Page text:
Broadband connectivity to villages has been lagging, with delay in laying of an optical fibre network up to gram panchayats
The updated National Telecom Policy (NTP), currently being finalised, is expected to give attention on the digital divide between rural and urban areas.
In the earlier NTP, issued in 2012, the target was to increase rural teledensity to 70 per cent by 2017 and to 100 per cent by 2020.
Despite all the effort and growth of wireless broadband, the figure was only 56.7 per cent at the end of December 2017.
Similarly, broadband connectivity to villages has been lagging, with delay in laying of an optical fibre network (OFN) up to gram panchayats.
In NTP 2012, an aim was reliable and affordable broadband access to rural and remote areas, via a combination of optical fibre, wireless, VSAT and other technologies.
All panchayats were to get an OFN, with funding from the Universal Service Obligation Fund.
This latter aim has seen several missed deadlines. A National Optical Fibre Network was to connect all 250,000 gram panchayats by 2016.
The latest date for completion is March 2019. The delay has hit the target of broadband connectivity in rural areas.
To streamline the project, the government in 2016 renamed it BharatNet and changed the structure of implementation.
The budget for it was doubled to Rs 42 billion from the initial Rs 20 billion.
As on March 11, goes official data, a little over 104,000 gram panchayats have been made service-ready for providing broadband connectivity under BharatNet.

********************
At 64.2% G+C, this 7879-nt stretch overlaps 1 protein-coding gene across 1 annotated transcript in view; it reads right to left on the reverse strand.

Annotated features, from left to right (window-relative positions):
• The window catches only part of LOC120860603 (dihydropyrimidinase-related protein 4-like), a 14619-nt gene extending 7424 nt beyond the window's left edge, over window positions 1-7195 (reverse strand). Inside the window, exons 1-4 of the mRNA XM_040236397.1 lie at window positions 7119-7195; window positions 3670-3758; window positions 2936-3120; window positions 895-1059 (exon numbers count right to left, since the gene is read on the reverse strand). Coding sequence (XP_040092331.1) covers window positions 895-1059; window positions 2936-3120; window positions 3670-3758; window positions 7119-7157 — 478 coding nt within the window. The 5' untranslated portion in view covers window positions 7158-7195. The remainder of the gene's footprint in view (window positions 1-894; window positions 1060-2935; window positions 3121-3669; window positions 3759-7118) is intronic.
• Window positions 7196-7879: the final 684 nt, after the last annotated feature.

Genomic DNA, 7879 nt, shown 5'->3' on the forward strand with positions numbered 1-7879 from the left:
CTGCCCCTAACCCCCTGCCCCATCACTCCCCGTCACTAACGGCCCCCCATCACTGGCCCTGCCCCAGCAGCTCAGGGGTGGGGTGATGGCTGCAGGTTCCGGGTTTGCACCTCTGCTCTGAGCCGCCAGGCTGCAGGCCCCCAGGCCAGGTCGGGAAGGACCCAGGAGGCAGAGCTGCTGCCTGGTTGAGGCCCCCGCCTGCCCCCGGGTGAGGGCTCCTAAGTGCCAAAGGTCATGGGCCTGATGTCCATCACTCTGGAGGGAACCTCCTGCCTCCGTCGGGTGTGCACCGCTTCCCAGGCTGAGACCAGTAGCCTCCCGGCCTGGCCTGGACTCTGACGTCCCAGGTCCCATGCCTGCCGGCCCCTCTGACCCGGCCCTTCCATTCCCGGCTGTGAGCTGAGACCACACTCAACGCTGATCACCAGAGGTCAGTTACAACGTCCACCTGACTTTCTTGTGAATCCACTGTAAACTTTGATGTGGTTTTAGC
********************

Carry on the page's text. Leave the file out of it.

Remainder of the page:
Rural teledensity has also been lagging, although wireless connectivity is growing at a fast pace and India is home to over a billion such connections.
Due to the launch of Reliance Jio, data consumption has increased manifold.
However, the benefits have largely been to urban areas.
Figures from the Telecom Regulatory Authority of India show rural teledensity at the end of December at 56.66 per cent; it was 168.29 per cent for urban areas.
When it comes to wireline, the digital divide is compounded. The share of urban and rural subscribers in total wireline subscribers was about 85.3 per cent and 14.7 per cent, respectively, at the end of December 2017.
Overall wireline teledensity declined from 1.81 per cent at the end of November 2017 to 1.79 per cent at the end of December.
Rural wireline teledensity was 0.39 per cent at end-December.
The new NTP is likely to be unveiled in a couple of weeks.
The target would be 100 per cent rural teledensity and access for wireline broadband to half of all households.
NTP 2018 would set the mission and objectives to be accomplished by the end of 2022, when it will be 75 years of independence from British rule.
Also, to attract investment equivalent to $100 billion (Rs 6.4 trillion) in the communications sector.
The policy would aim at access for high-quality wireless broadband services at affordable prices to 90 per cent of the population.
And, 900 million broadband connections at a minimum download speed of 2 megabits per second (Mbps).
Of that, at least 150 million broadband connections at a minimum download speed of 20 Mbps.
The objective includes data connectivity of at least 1 gigabits per second speed to all gram panchayats and to enable access for wireline broadband services to half of all households in the country.
|Digital push: Making the connection|
Centre targeted to achieve 70% rural teledensity by 2017, but at the end of December 2017, only 56.66% rural households were connected
250,000 gram panchayats were to be connected with optic fibre by 2016, but as on March 2018, 104,000 panchayats were ready
All gram panchayats will now be connected with optic fibre by March 2019
To streamline the project for connecting rural areas with optic fibre, Centre renamed National Optical Fibre Network to BharatNet
Photograph: Himanshu Sharma/Reuters